Sunday, November 21, 2010


Two years ago tomorrow (the Monday before Thanksgiving), Melissa went BACK to the hospital. This time for good.

Here we go again. The holidays are here already, and I'm NOT ready. (Ready or not, here they come...) Too many memories. It's a VERY difficult time of year for me (us).
For the first time, Donny went to a Compassionate Friends Meeting with me last Thursday. The speaker, Rev. Bobbie Predmore, spoke about "Getting Through the Holidays". A good topic for all of us. Although SHE has not personally been where we are (she's not a member of "THE CLUB NO ONE WANTS TO BELONG TO"...) she had some very good insight and very good suggestions to help all of us.
Most specifically - the best gift you can give a grieving parent? Talk about their child. It's interesting - for some people, it's easier to avoid "us" than to talk about our child. We LOVE to hear their name. We LOVE to hear stories about them.
And, for me anyway, I GUARANTEE I will cry. But that's OK. Please don't NOT talk about our child because we (I) "might" cry. It's part of the healing. We NEED to cry as much as we NEED to hear their name and hear their stories. It will be the best thing you can do for "us".

After the meeting, we also received our monthly Compassionate Friends Newsletter. When I got home, I read a great article in the newsletter. I'd like to share some of it here. It will hopefully help you understand where "we" are coming from. Even two years later...

CONFESSIONS OF A Rev. Greg Hubbard, Goodland, KS

When I left seminary, there were many things I was prepared for; my mistake was believing I was prepared for everythying. In fact, I was not prepared for everything, but I did not realize how totally unprepared I was until I spent some time as a pastor of a community church.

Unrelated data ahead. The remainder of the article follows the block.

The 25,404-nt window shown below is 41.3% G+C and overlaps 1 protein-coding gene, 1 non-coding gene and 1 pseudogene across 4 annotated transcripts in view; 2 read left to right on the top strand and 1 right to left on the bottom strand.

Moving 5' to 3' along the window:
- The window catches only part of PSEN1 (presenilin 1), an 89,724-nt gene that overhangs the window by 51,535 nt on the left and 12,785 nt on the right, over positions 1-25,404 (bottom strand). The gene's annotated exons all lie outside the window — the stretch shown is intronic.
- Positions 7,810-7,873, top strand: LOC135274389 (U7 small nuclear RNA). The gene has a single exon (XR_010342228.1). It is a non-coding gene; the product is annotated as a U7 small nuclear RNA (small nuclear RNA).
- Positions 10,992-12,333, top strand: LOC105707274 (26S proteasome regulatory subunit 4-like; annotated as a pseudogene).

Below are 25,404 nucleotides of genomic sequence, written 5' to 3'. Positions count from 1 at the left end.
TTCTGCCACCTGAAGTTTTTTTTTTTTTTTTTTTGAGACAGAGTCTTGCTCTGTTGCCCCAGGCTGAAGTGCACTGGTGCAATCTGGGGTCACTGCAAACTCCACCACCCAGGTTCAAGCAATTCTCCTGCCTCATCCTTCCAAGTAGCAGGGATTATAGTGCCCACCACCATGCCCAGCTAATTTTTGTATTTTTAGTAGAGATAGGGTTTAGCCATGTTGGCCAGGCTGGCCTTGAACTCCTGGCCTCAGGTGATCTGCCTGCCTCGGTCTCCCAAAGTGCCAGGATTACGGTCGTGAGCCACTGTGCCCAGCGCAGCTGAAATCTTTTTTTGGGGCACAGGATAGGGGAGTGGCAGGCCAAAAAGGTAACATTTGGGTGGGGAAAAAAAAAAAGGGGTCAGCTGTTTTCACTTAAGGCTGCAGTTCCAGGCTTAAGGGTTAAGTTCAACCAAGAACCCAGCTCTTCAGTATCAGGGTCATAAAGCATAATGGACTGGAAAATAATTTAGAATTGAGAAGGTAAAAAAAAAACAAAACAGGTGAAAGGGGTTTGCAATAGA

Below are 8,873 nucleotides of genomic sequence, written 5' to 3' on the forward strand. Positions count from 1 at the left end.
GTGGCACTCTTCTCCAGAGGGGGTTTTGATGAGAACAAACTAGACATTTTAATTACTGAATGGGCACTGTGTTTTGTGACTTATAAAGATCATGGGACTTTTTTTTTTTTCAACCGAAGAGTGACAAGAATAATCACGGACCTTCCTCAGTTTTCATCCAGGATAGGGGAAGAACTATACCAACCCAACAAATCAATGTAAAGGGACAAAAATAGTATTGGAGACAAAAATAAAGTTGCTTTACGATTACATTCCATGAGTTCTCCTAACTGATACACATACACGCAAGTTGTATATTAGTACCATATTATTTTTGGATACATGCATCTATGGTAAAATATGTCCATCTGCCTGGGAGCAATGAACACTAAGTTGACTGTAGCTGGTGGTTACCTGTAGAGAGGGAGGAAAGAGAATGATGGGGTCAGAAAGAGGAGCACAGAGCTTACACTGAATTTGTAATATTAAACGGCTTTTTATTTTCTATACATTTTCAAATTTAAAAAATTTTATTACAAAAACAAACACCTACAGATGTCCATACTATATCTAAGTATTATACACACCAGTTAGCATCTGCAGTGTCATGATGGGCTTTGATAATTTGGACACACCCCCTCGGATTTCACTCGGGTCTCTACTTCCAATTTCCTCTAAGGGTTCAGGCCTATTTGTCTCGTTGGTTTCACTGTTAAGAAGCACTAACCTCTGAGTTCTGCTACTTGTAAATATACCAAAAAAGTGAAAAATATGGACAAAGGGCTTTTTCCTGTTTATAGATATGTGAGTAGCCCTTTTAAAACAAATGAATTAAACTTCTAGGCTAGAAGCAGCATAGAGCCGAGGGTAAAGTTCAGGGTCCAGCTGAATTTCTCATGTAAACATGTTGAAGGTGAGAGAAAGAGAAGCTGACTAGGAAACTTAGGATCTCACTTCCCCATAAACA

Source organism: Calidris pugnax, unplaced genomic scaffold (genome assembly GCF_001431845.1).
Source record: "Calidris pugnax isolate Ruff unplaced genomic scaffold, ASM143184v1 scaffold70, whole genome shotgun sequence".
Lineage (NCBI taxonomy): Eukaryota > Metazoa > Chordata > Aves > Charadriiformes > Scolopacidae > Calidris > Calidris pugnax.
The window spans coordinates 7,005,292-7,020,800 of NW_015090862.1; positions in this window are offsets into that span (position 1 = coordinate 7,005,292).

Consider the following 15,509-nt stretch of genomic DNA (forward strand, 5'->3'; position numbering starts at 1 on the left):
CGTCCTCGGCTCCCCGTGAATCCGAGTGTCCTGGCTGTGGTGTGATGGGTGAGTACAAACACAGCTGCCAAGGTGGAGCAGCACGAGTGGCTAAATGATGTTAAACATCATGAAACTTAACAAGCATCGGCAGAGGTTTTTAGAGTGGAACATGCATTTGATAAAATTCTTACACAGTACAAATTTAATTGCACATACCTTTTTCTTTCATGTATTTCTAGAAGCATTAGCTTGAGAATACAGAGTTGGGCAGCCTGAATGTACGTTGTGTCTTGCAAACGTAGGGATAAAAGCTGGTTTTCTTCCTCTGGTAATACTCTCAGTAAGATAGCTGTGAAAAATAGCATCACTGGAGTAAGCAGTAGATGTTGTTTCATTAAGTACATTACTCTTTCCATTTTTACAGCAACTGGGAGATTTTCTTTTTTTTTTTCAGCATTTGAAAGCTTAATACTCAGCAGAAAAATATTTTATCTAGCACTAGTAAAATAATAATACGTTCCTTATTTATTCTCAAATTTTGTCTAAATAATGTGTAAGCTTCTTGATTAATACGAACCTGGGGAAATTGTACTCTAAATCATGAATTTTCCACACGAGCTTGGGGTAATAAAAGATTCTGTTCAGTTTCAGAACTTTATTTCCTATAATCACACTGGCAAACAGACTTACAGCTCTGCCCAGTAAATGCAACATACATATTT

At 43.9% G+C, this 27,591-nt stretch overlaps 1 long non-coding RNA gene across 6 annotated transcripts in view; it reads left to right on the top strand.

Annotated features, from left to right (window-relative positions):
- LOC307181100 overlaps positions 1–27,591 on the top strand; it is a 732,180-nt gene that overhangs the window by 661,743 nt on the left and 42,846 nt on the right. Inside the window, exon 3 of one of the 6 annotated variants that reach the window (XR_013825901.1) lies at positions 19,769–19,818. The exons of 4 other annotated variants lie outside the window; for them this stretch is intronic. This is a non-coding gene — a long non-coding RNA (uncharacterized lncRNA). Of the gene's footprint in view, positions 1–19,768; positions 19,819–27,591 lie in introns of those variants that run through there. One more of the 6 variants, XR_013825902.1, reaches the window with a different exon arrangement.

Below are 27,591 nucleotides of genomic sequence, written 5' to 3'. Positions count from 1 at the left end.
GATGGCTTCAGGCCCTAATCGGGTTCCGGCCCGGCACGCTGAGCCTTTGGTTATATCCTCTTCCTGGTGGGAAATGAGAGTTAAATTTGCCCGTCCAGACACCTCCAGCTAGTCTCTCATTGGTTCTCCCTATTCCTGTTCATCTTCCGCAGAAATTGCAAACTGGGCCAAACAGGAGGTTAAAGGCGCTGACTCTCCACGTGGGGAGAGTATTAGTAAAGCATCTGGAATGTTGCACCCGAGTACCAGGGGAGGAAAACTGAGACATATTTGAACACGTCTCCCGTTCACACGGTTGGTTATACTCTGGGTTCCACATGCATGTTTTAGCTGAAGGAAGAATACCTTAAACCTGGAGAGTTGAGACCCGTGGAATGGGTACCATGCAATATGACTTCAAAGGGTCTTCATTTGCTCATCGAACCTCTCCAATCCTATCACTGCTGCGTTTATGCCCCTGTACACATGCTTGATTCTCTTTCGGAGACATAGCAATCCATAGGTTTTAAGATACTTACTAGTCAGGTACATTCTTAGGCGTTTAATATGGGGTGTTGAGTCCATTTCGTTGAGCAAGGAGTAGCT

Even though I had been through four years of college and four years of seminary, there was much I was not ready for. Funerals I knew how to do--at least we had discussed them in school. When it came time to help families through the grief experience, however, I soon realized how woefully inadequate my training had been. I believe many pastors leave seminary feeling as I did--ready to take on the world. I believe many soon discover what I did--that the more I experienced as a pastor, the more I realized how little I really did know.

For instance, I used to believe that the grief experienced by a woman whose husband died, or the man whose brother died, or the parents whose child died was the same. I was wrong. As a caretaker of those God has entrusted to me, I set out to do my best at the funeral, to visit afterward, and I then expected the family to get on with their lives. For themost part, people did, that is, except for one group. This particular group puzzled me. I could not figure out why their tears lasted not just months but years longer. I believe you know which group this is. I wanted to understand why this group-- bereaved parents--got hit so much harder, and what I, as one who cared for them, could do.